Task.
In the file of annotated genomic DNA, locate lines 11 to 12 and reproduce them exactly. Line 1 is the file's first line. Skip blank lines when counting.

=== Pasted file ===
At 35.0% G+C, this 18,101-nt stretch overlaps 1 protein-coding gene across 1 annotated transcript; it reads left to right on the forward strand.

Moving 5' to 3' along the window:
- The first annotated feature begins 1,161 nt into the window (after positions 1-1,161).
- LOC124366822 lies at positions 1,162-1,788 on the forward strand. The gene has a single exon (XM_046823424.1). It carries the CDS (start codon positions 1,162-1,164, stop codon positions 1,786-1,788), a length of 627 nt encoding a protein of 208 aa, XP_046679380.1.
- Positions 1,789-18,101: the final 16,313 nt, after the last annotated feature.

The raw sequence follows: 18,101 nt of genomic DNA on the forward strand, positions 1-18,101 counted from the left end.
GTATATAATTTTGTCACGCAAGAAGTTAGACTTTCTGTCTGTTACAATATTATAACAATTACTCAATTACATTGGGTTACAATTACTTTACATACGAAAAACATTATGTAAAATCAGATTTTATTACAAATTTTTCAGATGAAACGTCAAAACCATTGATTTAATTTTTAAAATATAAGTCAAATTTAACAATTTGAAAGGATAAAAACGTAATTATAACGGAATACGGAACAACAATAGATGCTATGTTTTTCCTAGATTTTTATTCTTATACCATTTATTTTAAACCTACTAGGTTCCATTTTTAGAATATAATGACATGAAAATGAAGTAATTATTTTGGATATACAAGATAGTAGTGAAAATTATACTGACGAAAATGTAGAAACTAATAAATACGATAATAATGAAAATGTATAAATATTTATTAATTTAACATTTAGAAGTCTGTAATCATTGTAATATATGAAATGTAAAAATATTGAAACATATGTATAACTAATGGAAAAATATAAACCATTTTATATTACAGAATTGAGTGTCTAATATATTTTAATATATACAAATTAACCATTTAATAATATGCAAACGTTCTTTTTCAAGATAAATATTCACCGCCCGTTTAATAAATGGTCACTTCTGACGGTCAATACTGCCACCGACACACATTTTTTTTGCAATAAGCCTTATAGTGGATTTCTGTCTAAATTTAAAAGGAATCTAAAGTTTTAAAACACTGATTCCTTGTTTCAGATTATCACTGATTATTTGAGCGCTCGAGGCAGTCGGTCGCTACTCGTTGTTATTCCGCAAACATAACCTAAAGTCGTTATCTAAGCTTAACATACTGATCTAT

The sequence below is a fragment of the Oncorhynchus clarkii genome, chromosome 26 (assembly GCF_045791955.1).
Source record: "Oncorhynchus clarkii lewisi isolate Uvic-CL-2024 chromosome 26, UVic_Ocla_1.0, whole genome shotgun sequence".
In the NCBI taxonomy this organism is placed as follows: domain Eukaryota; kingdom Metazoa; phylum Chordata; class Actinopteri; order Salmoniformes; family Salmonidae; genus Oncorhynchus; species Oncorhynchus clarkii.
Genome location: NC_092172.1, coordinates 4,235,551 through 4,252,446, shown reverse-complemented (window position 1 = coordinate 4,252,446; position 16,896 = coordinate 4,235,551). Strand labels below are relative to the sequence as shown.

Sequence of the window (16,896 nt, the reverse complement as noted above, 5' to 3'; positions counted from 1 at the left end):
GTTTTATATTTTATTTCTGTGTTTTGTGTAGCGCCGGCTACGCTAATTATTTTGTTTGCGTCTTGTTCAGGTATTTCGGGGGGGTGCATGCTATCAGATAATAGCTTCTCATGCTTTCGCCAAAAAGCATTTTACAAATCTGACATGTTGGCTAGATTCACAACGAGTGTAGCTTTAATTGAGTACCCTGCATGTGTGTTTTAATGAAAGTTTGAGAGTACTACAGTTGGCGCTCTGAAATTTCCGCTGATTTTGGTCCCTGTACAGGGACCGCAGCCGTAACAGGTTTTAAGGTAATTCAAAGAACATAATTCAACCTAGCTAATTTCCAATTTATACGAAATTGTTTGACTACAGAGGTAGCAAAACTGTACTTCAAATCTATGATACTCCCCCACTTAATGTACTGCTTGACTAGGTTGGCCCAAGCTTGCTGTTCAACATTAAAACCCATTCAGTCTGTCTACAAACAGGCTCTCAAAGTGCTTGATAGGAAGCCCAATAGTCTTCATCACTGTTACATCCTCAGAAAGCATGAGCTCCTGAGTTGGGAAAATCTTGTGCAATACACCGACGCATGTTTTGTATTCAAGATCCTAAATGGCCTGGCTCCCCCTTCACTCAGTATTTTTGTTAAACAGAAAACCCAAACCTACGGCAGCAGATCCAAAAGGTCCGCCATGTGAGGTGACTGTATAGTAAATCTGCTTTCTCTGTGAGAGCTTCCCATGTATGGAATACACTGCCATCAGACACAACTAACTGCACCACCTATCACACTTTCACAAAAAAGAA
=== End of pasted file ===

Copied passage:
Genome location: NC_092172.1, coordinates 4,235,551 through 4,252,446, shown reverse-complemented (window position 1 = coordinate 4,252,446; position 16,896 = coordinate 4,235,551). Strand labels below are relative to the sequence as shown.

Sequence of the window (16,896 nt, the reverse complement as noted above, 5' to 3'; positions counted from 1 at the left end):